But, your drawing is better, so let’s use that.

    If D1 is shorter than D2, you can adjust it by offsetting the X2 endstop. This wil move the top side of the rectangle to the right, making D2 shorter and D1 longer.

    You could also offset Y2 to move the right side up which would also make D2 shorter and D1 longer. You may be fixing square but making it less parallel to the rails, but remember that the reason you’re adjusting this is because the rails are not square. Hopefully, these are small adjustments anyway.

    3 users thanked author for this post.
    #95698

    kd2018
    Participant

    Thank you Jeff, that was helpful.

    I wanted to note that Configuration_adv.h states “… X_DUAL_ENDSTOP_ADJUSTMENT … is applied to the X2 motor.” Ryan’s instructions refer to setting X1,Y1 offsets. I think this also contributes to my disorientation.

    And for the record I also want to clarify that I do in fact understand how to rack a rhombus back to square! I wouldn’t want y’all to think I’m that slow! 🙂

    #95700

    Jeffeb3
    Participant

    And for the record I also want to clarify that I do in fact understand how to rack a rhombus back to square! I wouldn’t want y’all to think I’m that slow! ?

    I’m sure you do, but for every 1 person who asks, I have to imagine there are 10 that don’t. Plus, you and I probably think of things differently, so I tend to go from the basics so everyone is on the same page. (Sometimes it’s condescending or preachy, but there are costs to a text only interface).

    #95701

    Jeffeb3
    Participant

    I wanted to note that Configuration_adv.h states “… X_DUAL_ENDSTOP_ADJUSTMENT … is applied to the X2 motor.” Ryan’s instructions refer to setting X1,Y1 offsets. I think this also contributes to my disorientation.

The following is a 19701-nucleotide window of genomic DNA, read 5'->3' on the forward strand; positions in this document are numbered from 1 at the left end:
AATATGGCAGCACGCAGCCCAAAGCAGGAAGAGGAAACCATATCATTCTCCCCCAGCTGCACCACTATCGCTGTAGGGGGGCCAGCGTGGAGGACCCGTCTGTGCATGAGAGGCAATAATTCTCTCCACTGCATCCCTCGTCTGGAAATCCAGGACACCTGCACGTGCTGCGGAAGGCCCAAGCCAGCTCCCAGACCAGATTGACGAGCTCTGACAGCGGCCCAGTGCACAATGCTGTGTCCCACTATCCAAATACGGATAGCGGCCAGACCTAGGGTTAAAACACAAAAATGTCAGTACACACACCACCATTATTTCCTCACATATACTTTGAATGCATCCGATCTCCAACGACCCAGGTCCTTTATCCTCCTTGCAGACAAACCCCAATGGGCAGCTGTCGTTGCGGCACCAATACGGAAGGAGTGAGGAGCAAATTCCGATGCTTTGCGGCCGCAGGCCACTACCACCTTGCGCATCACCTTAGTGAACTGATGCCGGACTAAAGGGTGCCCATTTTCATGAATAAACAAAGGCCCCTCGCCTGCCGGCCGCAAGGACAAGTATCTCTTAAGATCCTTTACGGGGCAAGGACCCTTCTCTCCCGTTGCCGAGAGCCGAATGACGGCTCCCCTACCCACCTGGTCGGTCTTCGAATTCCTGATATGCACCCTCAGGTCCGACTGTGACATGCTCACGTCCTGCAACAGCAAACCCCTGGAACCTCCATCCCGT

Yeah, I haven’t looked at how this works. I assume a negative offset would move X1 in the positive direction, so it wouldn’t clobber the endstops. At any rate, that also probably needs some clarity.

    I think most of those instructions were when we assumed it would be a niche setup. From the perspective of the forums, it seems like a lot of people are doing it. But maybe it just the setups that generate more posts…

    #95702

    kd2018
    Participant

    @Jeff, I completely understand where you’re coming from. I didn’t mention that because I felt you were condescending in any way, but only because I’m new around here and didn’t want you guys to think I’m a dope.

     

    Maybe this will help folks in the future.

    *Note: X2 endstop and Y2 endstop need to be on adjacent corners in order to be capable of adjusting both diagonals through with firmware. Not strictly required.

    #96241

    Bill
    Participant

    I think it’s a nomenclature issue. X/X1 vs X1/X2.

    #96245

    kd2018
    Participant

    But it is a relevant distinction.